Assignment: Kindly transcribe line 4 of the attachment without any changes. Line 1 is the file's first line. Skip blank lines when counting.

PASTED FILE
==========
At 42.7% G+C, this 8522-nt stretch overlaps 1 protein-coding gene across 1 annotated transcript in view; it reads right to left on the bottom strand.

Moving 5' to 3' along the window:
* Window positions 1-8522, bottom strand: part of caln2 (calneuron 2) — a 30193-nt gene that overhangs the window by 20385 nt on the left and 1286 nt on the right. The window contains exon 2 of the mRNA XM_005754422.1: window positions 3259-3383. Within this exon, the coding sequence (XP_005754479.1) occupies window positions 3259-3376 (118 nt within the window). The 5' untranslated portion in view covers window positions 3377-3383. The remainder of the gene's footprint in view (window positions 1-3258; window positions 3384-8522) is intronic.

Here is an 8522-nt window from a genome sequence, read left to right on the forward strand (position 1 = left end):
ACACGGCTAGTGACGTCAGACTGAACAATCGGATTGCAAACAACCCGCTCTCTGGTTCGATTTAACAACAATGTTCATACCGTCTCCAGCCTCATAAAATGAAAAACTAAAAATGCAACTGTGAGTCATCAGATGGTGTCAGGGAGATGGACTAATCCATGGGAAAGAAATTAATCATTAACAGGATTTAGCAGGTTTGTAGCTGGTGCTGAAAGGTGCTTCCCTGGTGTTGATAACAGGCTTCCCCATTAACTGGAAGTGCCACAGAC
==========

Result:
Here is an 8522-nt window from a genome sequence, read left to right on the forward strand (position 1 = left end):